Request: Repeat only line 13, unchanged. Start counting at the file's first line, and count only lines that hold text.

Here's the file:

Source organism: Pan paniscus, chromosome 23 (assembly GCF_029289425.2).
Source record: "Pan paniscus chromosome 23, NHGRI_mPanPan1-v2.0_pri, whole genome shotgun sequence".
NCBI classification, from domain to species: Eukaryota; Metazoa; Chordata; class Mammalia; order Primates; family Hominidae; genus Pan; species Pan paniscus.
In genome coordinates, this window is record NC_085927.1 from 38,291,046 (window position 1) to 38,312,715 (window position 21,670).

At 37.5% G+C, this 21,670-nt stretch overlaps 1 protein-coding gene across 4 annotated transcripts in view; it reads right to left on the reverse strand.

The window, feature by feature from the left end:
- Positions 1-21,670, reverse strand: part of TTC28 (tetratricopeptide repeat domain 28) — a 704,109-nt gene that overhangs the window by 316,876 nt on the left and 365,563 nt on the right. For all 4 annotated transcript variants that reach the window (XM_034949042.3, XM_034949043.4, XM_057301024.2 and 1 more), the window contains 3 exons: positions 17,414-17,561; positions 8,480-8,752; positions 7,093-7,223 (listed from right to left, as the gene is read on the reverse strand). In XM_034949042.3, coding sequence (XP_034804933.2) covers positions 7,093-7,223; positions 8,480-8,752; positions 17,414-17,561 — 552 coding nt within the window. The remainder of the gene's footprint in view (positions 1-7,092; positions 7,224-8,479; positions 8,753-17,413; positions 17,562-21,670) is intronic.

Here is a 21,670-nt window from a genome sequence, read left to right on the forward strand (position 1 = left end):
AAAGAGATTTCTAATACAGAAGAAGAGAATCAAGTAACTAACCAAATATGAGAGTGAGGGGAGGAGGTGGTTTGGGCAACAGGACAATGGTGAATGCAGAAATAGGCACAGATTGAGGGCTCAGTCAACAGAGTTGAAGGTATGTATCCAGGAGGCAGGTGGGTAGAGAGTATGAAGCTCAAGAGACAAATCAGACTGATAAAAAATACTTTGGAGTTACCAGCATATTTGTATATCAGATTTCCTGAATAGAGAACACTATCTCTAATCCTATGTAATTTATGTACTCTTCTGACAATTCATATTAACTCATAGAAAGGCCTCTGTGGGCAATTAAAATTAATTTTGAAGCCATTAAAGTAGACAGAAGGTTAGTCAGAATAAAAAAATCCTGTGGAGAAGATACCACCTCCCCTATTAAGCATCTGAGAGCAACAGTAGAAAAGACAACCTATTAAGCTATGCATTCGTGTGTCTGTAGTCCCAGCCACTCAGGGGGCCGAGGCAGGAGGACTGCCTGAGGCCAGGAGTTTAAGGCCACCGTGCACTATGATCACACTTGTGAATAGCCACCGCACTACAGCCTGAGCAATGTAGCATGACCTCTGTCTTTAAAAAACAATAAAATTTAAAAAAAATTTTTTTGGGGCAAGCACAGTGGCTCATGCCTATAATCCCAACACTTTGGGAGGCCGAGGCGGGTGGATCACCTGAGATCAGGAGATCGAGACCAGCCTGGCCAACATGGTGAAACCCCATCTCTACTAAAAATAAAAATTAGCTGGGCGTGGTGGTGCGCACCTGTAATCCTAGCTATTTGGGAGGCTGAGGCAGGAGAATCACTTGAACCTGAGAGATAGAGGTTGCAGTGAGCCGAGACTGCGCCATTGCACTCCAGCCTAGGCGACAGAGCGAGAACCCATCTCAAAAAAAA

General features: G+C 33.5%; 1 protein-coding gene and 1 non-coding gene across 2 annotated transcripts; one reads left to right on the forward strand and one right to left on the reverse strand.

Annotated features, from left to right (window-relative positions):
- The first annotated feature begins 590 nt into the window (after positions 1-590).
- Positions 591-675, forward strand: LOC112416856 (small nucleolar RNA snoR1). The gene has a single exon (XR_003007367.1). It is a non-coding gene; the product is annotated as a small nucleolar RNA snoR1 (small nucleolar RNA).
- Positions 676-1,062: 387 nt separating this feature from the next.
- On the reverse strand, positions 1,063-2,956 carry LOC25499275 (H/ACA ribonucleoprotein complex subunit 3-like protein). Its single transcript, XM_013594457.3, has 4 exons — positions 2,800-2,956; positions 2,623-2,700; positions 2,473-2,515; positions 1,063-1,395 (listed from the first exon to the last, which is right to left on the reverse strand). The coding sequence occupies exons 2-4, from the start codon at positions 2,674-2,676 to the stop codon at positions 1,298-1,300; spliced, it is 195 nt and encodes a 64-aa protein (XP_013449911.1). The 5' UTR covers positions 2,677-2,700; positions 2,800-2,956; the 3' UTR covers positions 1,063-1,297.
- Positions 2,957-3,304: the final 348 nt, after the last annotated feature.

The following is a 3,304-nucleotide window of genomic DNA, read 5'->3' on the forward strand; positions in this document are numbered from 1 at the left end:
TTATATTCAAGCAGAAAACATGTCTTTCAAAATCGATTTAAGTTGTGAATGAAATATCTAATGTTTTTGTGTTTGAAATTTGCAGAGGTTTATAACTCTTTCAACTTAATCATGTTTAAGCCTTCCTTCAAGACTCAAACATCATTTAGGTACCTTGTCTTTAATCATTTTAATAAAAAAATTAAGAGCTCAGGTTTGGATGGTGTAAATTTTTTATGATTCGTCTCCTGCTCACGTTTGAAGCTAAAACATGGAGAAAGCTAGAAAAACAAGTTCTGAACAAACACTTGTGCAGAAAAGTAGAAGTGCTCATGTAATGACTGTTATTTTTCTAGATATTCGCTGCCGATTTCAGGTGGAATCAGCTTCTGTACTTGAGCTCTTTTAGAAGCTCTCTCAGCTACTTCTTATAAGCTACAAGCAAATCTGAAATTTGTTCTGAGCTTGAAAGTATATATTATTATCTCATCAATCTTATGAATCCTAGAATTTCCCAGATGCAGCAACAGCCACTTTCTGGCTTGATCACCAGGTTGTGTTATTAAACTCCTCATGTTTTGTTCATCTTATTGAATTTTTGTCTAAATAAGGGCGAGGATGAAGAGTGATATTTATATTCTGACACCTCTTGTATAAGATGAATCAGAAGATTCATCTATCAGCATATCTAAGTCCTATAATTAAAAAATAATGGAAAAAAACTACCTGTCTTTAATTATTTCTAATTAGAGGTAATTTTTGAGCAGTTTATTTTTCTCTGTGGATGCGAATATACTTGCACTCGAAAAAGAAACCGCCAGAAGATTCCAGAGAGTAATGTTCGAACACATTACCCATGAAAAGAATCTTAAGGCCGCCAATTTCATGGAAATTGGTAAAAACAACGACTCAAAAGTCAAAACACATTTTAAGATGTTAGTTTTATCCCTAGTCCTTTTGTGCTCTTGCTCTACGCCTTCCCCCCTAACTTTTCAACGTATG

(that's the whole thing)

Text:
- Positions 591-675, forward strand: LOC112416856 (small nucleolar RNA snoR1). The gene has a single exon (XR_003007367.1). It is a non-coding gene; the product is annotated as a small nucleolar RNA snoR1 (small nucleolar RNA).